Common Engine Problems You Can DIY
Most of the time, when you pull the cord your engine starts reliably and you are off getting your work done, but occasionally things don’t always go as planned. The good news is you can troubleshoot many small engine issues yourself. All you need are basic tools and a can-do attitude. And if you need help, we’ve got your back with the support you need.
In most cases a quick clean or tune up will be just the fix, but before you roll your sleeves up, make sure to read up in your engine and equipment manuals. Additionally, always remove and disconnect the spark plug before working on your engine.
Lawn Mower Won’t Start? Is Your Engine Stalling, Surging or Running Rough?
1. Check Your Fuel: Is Your Fuel Fresh?
Gasoline can begin to degrade in as little as 30 days after it’s pumped, so make sure you have a full tank of fresh, clean fuel. You’ll also want to make sure you are using fuel E10 or less, E15 or E85 is actually illegal to use in outdoor power equipment. If you aren’t sure, drain the gas and replace with fresh gas and add fuel stabilizer.
2. Fuel Stabilizer: Did You Add Protection to Your Engine?
A dirty carburetor can be caused by stale fuel and cause poor engine performance or starting problems because it regulates air and fuel movement. Here is more info for cleaning carburetors and rebuilding carburetors. A fuel stabilizer like Briggs & Stratton’s Advanced Formula Fuel Treatment & Stabilizer will also help keep your fuel fresh and carburetor clean.
3. Check the Spark Plug: Is Your Spark Plug Dirty or Fouled?
Spark plugs should be replaced every season or 25 hours of use and won’t function properly if dirty or disconnected. Follow this guide to check or replace spark plugs.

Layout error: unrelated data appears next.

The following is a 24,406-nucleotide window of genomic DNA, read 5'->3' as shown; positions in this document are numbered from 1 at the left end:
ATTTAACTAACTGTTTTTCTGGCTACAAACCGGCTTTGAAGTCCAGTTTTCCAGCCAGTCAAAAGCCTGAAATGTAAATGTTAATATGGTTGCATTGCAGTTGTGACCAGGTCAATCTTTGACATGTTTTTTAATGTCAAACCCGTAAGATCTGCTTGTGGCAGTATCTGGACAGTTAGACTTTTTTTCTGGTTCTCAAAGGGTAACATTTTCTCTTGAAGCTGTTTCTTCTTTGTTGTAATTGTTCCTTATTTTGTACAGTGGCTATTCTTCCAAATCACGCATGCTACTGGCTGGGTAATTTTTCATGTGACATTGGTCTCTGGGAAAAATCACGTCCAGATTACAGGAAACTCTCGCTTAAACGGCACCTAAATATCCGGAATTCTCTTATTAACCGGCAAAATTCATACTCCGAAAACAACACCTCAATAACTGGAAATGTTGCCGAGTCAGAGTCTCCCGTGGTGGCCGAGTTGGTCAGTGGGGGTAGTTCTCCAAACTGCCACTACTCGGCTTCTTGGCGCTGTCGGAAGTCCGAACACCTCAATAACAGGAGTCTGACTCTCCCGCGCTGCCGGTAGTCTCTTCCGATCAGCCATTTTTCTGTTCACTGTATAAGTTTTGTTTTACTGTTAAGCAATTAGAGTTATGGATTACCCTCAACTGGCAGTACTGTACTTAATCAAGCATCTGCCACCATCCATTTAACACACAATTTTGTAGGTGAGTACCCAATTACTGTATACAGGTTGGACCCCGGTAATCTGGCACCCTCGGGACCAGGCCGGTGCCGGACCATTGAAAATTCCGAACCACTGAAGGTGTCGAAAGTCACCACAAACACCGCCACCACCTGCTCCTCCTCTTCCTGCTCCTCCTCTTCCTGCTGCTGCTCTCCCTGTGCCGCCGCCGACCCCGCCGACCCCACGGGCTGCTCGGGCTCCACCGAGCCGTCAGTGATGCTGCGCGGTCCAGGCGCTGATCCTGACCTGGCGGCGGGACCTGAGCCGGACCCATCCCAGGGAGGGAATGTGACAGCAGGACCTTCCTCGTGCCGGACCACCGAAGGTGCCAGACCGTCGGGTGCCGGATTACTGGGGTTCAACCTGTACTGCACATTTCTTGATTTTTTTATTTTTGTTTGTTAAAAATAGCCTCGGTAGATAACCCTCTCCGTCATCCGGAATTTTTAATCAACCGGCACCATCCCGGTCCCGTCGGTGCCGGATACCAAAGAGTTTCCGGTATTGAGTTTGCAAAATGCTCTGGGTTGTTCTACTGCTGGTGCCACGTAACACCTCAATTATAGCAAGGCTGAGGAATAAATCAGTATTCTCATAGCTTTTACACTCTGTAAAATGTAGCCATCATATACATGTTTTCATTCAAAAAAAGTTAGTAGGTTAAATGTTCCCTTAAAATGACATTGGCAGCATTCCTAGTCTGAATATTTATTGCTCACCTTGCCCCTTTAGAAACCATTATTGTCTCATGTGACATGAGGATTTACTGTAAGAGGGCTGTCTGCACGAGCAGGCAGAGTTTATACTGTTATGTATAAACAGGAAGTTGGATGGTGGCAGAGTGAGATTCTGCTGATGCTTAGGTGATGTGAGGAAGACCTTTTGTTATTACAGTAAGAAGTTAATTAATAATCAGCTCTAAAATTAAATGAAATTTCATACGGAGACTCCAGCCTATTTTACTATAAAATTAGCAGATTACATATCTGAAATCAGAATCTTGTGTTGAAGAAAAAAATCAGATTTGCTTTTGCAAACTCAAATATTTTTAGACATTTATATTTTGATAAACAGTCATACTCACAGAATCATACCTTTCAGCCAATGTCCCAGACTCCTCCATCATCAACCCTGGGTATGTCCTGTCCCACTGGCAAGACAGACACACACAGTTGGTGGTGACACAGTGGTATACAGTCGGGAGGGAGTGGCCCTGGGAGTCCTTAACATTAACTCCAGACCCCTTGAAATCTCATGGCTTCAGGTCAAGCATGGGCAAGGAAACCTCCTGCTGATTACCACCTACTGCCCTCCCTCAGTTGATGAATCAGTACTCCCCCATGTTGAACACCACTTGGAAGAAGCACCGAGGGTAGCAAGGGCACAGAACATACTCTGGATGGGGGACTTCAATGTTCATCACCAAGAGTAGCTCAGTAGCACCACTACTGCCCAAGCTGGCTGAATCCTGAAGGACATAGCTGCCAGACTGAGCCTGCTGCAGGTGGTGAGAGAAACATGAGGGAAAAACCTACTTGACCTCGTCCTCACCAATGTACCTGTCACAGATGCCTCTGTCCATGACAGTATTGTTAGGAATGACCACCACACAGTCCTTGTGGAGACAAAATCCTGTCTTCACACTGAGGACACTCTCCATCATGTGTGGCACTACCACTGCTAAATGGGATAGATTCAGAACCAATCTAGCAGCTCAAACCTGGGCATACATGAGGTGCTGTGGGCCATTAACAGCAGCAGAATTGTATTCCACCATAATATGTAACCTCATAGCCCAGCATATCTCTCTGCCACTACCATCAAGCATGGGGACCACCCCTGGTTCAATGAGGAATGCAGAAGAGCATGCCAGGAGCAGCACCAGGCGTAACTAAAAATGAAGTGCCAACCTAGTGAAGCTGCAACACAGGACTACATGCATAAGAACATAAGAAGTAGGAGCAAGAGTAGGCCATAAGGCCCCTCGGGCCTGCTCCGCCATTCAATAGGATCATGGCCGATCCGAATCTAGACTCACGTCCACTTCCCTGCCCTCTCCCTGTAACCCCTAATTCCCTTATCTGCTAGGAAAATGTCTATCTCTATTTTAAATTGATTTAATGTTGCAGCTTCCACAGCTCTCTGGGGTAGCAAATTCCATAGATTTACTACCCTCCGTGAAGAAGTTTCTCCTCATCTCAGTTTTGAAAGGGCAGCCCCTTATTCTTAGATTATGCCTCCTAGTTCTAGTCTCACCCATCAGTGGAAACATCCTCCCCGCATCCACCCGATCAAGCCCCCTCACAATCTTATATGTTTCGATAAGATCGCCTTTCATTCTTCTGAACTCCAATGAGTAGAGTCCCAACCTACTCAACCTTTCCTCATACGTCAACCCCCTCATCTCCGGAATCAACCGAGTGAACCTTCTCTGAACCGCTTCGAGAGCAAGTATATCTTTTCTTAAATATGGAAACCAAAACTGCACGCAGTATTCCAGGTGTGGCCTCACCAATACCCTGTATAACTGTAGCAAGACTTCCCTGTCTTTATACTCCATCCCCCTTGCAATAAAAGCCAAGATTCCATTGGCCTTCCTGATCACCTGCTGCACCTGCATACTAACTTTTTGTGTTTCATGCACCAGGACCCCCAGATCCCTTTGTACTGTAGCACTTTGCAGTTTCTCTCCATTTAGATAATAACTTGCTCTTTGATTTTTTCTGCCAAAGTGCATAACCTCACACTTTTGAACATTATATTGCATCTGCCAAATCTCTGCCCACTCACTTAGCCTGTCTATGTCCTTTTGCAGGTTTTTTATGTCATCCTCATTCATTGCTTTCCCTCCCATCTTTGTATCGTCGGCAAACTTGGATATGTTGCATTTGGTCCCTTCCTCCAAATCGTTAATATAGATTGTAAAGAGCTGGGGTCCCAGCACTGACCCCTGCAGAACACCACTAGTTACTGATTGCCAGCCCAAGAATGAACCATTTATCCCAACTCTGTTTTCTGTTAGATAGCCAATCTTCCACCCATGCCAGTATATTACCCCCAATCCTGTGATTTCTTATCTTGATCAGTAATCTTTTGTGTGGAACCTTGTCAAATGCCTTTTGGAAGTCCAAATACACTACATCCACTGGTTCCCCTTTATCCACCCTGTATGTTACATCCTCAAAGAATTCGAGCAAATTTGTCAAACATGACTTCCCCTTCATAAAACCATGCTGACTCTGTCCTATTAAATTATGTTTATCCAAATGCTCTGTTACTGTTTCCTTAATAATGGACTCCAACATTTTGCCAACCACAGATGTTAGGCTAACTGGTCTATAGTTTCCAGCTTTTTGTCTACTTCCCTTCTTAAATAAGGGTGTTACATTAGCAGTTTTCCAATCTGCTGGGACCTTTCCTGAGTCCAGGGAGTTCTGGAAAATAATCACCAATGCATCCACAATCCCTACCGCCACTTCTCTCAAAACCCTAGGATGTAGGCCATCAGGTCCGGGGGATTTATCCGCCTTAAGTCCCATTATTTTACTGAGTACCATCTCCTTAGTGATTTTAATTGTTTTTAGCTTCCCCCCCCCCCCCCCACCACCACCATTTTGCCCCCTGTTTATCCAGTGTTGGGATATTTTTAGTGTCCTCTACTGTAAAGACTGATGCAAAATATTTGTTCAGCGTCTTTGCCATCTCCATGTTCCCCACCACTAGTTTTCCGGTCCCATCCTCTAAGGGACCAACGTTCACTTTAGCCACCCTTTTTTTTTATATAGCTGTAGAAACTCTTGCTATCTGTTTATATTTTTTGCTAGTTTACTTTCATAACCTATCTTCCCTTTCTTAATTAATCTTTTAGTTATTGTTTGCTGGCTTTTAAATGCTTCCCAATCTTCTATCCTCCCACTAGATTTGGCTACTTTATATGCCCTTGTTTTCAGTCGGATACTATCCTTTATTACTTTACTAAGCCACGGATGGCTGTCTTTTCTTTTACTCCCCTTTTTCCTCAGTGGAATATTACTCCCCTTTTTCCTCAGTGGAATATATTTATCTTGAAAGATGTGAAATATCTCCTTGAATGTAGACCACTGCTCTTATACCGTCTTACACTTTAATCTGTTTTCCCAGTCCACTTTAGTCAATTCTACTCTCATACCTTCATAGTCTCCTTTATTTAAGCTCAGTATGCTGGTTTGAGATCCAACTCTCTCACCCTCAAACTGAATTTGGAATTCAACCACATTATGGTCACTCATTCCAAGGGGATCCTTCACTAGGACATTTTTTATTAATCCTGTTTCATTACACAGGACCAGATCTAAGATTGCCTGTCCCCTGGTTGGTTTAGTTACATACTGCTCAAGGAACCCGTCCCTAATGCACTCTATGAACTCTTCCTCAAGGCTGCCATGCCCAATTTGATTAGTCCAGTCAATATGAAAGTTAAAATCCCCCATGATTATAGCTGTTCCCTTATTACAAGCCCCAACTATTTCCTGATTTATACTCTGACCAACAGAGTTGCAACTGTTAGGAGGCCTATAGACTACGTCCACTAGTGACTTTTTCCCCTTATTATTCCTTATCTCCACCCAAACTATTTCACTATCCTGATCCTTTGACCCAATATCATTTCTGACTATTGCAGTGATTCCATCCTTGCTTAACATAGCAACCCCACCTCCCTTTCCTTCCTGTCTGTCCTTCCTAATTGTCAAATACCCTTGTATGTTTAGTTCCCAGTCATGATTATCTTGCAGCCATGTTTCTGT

4. Check the Air Filter: Is the Air Filter Dirty or Plugged?
Depending on how frequently you mow, we recommend cleaning or replacing the air filter every 25 hours or every season.
5. Check Your Oil: Is Your Oil Fresh?
Check the oil level and appearance (oil should be translucent, not black) and change it every 25 hours of use or every season.
Lawn Mower Engine is Smoking?
A smoking engine is a sign of various things, but fortunately the color of the smoke is a good indicator of what the problem is:
1. White or blue smoke means your engine is burning oil.
2. Black smoke could be caused by a dirty air filter, flooded carburetor and/or bad fuel. Check the carburetor, drain the gas and replace with fresh gas and add fuel stabilizer and clean or replace the air filter if it’s dirty or plugged.
Lawn Mower Engine is Overheating?
1. Is the engine dirty?
Clean and remove debris from your engine. If there are grass clippings in the shroud remove by hand, or if there are grass clippings built up underneath your deck clear off them with a hose or pressure washer.
2. Is the oil level low?
Check or change the oil and add if necessary. We recommend changing the oil every season during your annual tune up.
3. Are any shrouds or cooling fins missing or broken?
Install new parts if needed and reference your operator’s manual or visit your local authorized Briggs & Stratton dealer.
4. Is there a leaky gasket?
Check and replace the gasket with this guide.
5. Is the fuel tank vent or fuel tank screen plugged?
Clean the fuel tank vent and screen.
When it comes to common small engine problems, you’d be surprised how much you’re capable of fixing yourself. For more details or information, check out our FAQ page. If you’d like an extra professional opinion reach out to us at Briggs & Stratton or visit your local dealer.
NOTICE: Customer service questions are not monitored via the blog. If you need assistance with your Briggs & Stratton engine or power equipment, please contact our Answer Center or post your question to our User Community.